DD2395 Computer Security 6.0 credits


Course in computer science that gives an overview of the field of computer security. The course will cover threats as well as counter measures.

The importance and public awareness of computer security is ever increasing. In the past few years, high profile threats such as botnets or ransomware have been making headline news, and security is starting to become a selling point for products.

There are many areas where computer security is a business-critical issue, such as on-line banking, gaming, and web services.

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Offering and execution

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Course information

Content and learning outcomes

Course contents *

  • introduction to security
  • introduction to cryptography
  • authentication, access control, security models
  • intrusion detection, firewalls
  • malware: virus/worm/trojans
  • web attacks
  • buffer overflows 
  • secure programming
  • human factors, audits, social engineering.

Intended learning outcomes *

The students should be able to:

  • recognize threats to confidentiality, integrity, and availability of systems,
  • explain the basic computer security terminology and concepts and use them correctly,
  • find and apply documentation of security-related problems and tools,
  • analyze small pieces of code or system descriptions in terms of their security,
  • identify vulnerabilities of such code or descriptions and predict their corresponding threats,
  • select counter-measures to identified threats and argue their effectiveness,
  • compare counter-measures and evaluate their side-effects,
  • present and explain their reasoning to others

in order to be able to:

  • develop software or computer systems with security in mind,
  • go on to more specialized topics, such as network security.

Course Disposition

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Literature and preparations

Specific prerequisites *

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Recommended prerequisites

Internet protocols and principles, basics of command-line interface and operating systems, and general programming skills are prerequisites. Web programming (html, javascript, sql) knowledge is needed for lab exercises.


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The course literature is not yet decided but will be announced on the course web page at least 4 weeks before course start.

Examination and completion

Grading scale *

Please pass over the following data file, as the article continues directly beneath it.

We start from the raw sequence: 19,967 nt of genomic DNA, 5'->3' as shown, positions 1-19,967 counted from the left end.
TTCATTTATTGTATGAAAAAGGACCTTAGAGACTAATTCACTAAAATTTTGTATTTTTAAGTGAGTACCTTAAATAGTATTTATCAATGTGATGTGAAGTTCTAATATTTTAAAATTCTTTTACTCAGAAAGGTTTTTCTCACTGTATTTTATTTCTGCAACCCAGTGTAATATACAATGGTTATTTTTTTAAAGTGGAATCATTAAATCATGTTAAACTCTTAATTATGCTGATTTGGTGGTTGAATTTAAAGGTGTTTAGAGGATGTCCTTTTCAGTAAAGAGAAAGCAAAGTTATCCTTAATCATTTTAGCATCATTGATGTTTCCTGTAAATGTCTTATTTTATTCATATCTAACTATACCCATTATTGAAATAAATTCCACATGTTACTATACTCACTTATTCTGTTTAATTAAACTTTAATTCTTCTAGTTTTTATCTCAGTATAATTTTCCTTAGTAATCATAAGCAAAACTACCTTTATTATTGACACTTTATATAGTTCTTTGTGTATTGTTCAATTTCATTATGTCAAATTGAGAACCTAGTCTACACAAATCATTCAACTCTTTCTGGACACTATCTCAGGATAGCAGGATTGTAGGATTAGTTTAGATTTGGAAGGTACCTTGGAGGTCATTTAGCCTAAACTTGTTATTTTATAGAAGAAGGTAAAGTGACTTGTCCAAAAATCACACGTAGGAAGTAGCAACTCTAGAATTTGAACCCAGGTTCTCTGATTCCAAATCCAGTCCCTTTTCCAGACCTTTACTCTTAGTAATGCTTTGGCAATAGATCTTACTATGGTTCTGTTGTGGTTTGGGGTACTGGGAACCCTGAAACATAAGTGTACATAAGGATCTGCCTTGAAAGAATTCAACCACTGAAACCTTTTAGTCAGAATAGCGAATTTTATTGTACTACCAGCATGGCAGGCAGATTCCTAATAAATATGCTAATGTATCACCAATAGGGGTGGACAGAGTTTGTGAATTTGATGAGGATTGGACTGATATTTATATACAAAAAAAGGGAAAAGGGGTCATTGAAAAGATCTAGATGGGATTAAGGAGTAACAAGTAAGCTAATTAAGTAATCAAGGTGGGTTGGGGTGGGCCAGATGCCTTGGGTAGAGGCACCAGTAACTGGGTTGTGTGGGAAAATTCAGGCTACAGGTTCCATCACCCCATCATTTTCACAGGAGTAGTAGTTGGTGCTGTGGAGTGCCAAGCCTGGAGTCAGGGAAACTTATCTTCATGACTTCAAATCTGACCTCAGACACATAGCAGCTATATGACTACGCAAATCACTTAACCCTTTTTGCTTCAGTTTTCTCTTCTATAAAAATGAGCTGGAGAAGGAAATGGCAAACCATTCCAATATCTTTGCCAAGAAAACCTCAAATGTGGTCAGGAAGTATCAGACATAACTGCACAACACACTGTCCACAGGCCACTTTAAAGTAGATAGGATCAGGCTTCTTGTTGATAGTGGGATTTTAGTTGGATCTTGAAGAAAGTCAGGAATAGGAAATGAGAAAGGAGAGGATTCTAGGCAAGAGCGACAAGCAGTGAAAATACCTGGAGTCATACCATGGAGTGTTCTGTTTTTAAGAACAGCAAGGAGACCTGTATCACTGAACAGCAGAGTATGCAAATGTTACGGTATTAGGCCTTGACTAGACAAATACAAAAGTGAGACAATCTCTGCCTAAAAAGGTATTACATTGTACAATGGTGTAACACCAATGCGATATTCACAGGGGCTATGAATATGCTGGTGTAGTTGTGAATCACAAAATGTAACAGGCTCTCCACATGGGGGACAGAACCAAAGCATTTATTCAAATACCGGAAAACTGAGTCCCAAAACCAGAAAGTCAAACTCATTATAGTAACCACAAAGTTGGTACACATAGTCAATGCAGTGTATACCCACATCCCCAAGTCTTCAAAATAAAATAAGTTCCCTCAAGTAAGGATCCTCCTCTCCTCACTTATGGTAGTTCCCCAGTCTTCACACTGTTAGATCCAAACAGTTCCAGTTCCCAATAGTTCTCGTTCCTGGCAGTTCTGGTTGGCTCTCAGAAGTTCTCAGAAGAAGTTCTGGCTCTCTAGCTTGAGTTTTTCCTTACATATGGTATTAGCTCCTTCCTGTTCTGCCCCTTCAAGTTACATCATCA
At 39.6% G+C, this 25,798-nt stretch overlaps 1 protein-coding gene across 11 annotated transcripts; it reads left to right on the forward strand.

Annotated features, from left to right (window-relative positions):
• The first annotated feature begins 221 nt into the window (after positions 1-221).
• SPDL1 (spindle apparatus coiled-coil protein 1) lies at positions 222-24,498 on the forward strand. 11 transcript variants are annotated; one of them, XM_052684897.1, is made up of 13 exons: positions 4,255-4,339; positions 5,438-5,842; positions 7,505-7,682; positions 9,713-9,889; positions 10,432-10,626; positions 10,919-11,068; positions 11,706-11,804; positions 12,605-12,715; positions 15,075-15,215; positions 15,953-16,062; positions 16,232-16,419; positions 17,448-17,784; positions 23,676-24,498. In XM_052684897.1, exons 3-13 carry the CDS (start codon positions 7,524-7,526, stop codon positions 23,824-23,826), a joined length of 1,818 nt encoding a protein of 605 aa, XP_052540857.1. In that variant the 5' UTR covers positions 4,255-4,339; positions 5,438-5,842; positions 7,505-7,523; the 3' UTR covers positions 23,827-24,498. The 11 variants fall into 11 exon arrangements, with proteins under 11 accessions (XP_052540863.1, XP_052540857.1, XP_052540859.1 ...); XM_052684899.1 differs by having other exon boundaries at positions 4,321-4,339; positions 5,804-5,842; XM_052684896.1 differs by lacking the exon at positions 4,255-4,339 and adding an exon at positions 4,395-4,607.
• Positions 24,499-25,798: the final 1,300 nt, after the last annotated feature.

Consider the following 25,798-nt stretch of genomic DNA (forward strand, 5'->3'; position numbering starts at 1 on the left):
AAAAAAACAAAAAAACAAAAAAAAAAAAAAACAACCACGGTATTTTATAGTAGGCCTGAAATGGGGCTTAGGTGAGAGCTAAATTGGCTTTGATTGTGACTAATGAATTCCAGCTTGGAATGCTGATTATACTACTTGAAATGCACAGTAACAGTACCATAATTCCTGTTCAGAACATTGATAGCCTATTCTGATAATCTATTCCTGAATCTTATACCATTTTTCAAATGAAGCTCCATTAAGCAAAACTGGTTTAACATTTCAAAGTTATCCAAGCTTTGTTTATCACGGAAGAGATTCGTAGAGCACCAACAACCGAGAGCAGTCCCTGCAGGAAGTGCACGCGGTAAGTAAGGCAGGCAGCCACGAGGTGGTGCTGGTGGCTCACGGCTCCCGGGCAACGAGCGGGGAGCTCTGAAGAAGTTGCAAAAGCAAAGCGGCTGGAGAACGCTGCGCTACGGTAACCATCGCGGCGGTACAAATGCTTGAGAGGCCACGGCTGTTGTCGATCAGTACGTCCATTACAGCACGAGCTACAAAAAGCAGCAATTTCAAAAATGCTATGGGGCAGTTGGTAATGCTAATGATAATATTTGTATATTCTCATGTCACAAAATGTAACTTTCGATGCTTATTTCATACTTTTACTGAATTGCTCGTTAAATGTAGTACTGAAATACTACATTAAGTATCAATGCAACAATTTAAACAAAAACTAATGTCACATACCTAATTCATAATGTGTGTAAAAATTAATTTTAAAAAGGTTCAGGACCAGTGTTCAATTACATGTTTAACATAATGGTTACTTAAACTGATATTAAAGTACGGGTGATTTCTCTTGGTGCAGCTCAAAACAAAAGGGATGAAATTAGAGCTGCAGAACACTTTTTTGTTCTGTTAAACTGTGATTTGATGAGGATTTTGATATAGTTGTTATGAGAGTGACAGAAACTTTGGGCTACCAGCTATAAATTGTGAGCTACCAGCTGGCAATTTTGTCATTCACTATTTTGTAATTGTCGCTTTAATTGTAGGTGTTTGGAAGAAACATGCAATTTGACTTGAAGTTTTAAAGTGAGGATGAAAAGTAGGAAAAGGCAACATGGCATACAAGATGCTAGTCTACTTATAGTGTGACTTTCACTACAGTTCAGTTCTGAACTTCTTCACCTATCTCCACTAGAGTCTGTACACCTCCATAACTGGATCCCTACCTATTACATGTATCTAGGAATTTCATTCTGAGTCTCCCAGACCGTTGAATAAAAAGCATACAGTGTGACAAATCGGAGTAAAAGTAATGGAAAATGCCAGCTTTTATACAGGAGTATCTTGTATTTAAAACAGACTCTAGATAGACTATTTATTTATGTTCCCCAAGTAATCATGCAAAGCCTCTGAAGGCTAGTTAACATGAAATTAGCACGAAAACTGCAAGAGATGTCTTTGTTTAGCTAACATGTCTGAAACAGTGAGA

A, B, C, D, E, FX, F

Examination *

  • LAB1 - Laboratory Work, 3.0 credits, Grading scale: P, F
  • TEN1 - Examination, 3.0 credits, Grading scale: A, B, C, D, E, FX, F

Based on recommendation from KTH’s coordinator for disabilities, the examiner will decide how to adapt an examination for students with documented disability.

The examiner may apply another examination format when re-examining individual students.

In this course all the regulations of the code of honor at the school apply, see:https://www.kth.se/en/eecs/utbildning/hederskodex/. As an example of a concrete application of the code of honor, course participants will not attack systems without the consent of the owner and users of the system.

Opportunity to complete the requirements via supplementary examination

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Opportunity to raise an approved grade via renewed examination

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Sonja Buchegger

Further information

Course web

Further information about the course can be found on the Course web at the link below. Information on the Course web will later be moved to this site.

Course web DD2395

Offered by

EECS/Computer Science

Main field of study *

Computer Science and Engineering

Education cycle *

Second cycle

Add-on studies

DD2449 Foundations of Cryptography, DD2460 Software Safety and Security, EP2500 and EP2520 Networked Systems Security


Sonja Buchegger, e-post: buc@kth.se

Ethical approach *

  • All members of a group are responsible for the group's work.
  • In any assessment, every student shall honestly disclose any help received and sources used.
  • In an oral assessment, every student shall be able to present and answer questions about the entire assignment and solution.

Supplementary information

In this course, the EECS code of honor applies, see: